We got up at six to steal a march on the day. The sun was rising, and so was a group of vocal Irish walkers from Galway, who woke the other pilgrims in the albergue, whether they wanted to wake early or not – inside I groaned, like I had done when I discovered I was on a plane with a baby and some Scouts; this group of people were potentially our company for the next nine days, all the way to Santiago. So much for solitude and tranquility.
This was the first proper day of walking, and we had no idea what to expect, what our pace would be, how we would fare in different temperatures, what the terrain would be like. We had no guidebook, no maps, nothing. We were totally dependent on two things: the yellow arrow waymarkers and the kindness of the people we met on the way.
So walking through woodland and fields of tall maize in the cool of the early morning, we came across our first coffee stop in Pedra Furada, where a woman made us toast and milky coffee and told us about all the other pilgrims who pass through her cafe.
‘One lady,’ she said, ‘has walked the camino to Santiago many, many times. I asked her once why she kept walking it. She said to me: ‘When I arrive in Santiago, I feel like I am free, like I could just fly away with the birds’.’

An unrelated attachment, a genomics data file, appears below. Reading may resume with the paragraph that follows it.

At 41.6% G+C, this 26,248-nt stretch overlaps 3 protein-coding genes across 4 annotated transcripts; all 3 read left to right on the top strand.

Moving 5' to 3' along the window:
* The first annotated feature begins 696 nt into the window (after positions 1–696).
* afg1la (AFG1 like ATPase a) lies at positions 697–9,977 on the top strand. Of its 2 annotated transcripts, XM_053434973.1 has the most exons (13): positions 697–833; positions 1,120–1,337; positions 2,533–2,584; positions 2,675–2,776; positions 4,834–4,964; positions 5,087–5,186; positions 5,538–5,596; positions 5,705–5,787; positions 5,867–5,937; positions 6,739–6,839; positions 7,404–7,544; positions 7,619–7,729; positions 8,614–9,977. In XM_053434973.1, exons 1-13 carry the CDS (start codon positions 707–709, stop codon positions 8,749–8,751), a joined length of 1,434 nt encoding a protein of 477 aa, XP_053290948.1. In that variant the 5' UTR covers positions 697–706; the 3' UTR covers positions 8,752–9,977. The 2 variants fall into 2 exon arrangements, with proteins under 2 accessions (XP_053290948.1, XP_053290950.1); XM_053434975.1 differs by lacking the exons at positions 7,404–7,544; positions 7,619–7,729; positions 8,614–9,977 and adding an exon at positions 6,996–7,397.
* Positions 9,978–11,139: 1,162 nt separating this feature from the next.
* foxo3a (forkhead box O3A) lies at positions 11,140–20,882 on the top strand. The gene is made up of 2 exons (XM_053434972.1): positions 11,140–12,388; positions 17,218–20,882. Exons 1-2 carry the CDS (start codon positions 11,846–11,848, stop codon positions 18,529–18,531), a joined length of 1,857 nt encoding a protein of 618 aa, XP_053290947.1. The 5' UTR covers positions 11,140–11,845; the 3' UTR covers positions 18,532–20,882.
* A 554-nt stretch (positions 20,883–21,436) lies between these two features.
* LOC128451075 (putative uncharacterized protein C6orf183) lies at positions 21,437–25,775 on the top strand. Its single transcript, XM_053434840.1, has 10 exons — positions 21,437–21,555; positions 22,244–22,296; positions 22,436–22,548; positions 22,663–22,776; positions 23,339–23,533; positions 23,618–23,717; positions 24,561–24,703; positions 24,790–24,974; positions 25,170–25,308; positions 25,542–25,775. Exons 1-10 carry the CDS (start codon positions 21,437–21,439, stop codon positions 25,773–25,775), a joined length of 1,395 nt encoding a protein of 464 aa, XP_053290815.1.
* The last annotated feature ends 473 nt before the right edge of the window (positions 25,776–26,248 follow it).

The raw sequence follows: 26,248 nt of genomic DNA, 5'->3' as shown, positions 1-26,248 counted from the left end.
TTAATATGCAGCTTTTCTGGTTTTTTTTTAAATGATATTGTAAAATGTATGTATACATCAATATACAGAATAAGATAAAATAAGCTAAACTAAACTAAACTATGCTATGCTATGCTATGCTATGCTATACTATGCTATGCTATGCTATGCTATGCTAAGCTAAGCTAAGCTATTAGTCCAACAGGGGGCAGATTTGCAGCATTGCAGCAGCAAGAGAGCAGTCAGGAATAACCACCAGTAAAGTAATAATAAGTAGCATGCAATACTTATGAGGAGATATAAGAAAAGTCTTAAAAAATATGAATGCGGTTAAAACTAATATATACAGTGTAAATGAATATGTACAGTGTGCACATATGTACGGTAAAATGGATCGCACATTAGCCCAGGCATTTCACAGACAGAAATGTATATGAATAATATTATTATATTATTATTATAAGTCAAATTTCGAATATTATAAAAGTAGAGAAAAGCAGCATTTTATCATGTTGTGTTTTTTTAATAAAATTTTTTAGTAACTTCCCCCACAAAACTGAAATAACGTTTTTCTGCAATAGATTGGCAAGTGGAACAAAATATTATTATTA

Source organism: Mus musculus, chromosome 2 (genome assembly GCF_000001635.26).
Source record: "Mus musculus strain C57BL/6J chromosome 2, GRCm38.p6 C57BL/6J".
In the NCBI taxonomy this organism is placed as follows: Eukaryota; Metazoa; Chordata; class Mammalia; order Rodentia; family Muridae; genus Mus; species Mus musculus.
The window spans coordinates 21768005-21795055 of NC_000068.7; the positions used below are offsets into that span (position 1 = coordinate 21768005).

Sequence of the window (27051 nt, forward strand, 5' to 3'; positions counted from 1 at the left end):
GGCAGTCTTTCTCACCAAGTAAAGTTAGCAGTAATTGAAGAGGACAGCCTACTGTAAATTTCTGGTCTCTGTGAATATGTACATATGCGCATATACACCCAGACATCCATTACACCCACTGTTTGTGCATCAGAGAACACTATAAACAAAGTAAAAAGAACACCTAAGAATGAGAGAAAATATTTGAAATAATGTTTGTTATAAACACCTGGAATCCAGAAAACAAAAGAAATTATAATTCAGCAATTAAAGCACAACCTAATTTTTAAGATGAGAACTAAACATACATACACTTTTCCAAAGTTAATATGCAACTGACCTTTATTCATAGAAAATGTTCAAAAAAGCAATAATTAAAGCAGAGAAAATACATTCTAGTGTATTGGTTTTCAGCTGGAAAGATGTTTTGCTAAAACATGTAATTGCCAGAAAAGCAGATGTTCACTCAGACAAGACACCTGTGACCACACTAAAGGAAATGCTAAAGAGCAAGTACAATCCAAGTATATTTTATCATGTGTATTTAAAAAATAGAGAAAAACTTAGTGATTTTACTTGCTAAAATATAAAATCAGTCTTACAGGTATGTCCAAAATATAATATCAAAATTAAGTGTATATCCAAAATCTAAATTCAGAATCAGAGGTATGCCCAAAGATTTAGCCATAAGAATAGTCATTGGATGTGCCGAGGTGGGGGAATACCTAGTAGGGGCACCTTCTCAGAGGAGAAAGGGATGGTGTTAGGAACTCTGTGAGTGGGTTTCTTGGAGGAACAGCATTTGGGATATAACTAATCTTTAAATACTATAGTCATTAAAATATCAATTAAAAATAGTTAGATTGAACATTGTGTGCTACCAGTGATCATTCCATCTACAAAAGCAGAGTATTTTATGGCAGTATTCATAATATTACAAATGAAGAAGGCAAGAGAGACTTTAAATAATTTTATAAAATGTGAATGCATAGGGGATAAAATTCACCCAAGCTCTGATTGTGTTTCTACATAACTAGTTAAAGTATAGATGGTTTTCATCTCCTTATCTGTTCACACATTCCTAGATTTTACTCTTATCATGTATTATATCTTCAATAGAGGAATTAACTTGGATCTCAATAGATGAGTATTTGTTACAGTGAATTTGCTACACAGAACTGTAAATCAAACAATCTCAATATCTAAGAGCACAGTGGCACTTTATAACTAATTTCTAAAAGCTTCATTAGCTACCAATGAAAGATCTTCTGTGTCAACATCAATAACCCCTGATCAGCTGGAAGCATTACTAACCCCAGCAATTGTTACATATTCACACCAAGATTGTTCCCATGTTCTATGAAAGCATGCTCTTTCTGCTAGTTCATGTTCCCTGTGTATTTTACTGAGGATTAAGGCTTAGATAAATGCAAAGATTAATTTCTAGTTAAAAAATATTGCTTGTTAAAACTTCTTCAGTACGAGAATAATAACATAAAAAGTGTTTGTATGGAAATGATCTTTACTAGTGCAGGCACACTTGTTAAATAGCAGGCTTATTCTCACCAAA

We signed her guestbook and left just as our Irish companions arrived, shouting orders for omelettes and baguettes.
The path to Barcelos took us through countless sleepy hamlets. Whenever we saw people, they all seemed to have the leisure to pass the time of day, to stop and look up and day dream. As the countryside became more built up we knew we were nearly at the end of our first day. We crossed a river to the large market town of Barcelos. This was a short leg on the journey, perhaps the shortest bit of walking we would do, but as we reached the other side of the river, all over the town, church bells began to ring out, and it felt like they were ringing out just for us.